The Naval Artillery War Badge or War Badge for the Coastal Artillery (German: Kriegsabzeichen für die Marineartillerie) was a World War II German military decoration awarded to the crews of Kriegsmarine land-based marine artillery and anti-aircraft units. It was presented to personnel of coastal defense units, and anti-aircraft units. The award was instituted on 24 June 1941 by Grand Admiral Erich Raeder to reward the actions of both individuals and crew members. It was also awarded to those killed in action in said units.
The medal was designed by Otto Placzek of Berlin. It consists of an outer laurel wreath of oak leaves with the German Eagle at the top, displaying "down-swept" wings while clutching a swastika (both gold in colour). The central area featured a coastal artillery gun with the sea behind (in grey colour). The early war version were made of bronze and later nickel. Inferior quality late-war versions were made of "pot or monkey metal". The medal was worn on the lower part of the left breast pocket of the naval service tunic.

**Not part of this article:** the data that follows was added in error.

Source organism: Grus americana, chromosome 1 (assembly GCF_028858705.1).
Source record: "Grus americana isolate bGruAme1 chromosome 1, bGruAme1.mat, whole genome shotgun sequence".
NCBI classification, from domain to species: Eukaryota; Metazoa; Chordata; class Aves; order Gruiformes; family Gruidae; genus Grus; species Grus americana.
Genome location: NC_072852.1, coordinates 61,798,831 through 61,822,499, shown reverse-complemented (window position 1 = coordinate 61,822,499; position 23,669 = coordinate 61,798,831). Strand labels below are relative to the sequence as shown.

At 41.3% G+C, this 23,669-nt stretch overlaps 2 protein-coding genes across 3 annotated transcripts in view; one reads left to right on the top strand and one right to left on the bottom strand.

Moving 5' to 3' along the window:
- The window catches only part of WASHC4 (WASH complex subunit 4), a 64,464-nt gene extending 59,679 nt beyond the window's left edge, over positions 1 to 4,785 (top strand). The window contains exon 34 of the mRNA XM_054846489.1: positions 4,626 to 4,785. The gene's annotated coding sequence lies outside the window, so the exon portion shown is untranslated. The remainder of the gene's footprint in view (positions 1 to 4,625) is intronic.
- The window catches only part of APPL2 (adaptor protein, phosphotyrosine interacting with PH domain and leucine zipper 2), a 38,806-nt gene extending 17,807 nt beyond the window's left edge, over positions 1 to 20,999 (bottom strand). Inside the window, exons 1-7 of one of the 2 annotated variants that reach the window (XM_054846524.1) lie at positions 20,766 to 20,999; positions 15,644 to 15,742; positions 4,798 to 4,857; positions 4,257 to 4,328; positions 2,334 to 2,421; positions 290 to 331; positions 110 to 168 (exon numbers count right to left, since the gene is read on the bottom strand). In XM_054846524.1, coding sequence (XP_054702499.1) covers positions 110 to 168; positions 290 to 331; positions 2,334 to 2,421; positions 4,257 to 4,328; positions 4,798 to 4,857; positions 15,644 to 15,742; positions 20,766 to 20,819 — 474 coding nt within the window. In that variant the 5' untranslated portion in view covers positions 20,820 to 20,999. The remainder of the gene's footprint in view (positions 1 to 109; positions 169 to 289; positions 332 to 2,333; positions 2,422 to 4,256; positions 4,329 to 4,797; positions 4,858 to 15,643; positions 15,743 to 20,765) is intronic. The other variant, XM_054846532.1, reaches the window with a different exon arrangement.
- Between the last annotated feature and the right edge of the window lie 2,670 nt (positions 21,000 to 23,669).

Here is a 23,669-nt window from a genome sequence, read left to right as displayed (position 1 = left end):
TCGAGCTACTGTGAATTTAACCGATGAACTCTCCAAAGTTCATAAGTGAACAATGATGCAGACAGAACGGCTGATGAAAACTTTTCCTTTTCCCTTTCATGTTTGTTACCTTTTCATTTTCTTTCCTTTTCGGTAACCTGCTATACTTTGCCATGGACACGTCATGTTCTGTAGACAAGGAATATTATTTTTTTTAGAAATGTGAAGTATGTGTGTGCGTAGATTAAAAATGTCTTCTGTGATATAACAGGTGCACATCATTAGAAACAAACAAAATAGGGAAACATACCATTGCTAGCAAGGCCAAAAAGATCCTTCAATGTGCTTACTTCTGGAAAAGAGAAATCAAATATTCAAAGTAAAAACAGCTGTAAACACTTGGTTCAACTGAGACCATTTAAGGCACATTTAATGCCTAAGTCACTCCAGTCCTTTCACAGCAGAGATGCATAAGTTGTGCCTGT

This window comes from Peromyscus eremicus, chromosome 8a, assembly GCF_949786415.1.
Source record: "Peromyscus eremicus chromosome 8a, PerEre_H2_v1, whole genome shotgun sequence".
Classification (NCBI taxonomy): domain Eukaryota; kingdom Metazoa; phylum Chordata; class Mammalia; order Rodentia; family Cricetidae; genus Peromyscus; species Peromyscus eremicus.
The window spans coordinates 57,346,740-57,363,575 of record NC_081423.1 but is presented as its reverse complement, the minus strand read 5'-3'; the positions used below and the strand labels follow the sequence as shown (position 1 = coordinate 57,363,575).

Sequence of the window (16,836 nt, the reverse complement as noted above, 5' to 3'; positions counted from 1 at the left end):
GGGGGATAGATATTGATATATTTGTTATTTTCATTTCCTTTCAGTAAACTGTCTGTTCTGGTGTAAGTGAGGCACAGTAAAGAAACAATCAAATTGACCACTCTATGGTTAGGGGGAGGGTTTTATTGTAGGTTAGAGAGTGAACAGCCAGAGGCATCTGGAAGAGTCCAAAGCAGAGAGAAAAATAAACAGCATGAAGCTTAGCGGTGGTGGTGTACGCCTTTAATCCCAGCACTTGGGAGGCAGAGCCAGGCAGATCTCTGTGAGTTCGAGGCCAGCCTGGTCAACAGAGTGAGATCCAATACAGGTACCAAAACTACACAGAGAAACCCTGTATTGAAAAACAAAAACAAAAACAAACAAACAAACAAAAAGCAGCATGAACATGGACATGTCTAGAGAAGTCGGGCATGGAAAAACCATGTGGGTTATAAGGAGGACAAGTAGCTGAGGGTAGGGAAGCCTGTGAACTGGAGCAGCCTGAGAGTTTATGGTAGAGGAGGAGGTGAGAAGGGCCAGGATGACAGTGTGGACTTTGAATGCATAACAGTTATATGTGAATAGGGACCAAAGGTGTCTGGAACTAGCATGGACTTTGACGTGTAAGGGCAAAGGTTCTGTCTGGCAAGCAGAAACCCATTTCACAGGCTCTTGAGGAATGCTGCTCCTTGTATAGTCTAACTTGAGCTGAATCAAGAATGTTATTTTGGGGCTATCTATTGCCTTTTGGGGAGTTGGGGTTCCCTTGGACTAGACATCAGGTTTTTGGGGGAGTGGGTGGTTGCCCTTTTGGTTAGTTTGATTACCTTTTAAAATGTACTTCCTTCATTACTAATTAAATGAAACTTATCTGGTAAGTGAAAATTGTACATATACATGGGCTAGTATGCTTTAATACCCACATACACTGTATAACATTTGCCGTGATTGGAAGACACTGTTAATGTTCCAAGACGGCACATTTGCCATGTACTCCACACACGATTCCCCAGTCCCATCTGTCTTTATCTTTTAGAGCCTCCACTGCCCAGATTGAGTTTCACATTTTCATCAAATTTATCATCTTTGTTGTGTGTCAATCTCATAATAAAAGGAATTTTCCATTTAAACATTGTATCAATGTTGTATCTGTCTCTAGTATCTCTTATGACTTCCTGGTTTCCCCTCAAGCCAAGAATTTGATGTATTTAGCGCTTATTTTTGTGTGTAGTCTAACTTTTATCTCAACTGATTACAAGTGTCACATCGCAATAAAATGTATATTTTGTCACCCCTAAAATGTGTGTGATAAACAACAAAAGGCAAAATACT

Criteria for award
- Two for downing an aircraft unassisted
- One for downing an aircraft assisted by another crew
- half a point for non-gun crew members, operating a searchlight, fire control, sound locator or radio operator for aiding in the downing of aircraft
The badge was issued in a single degree only.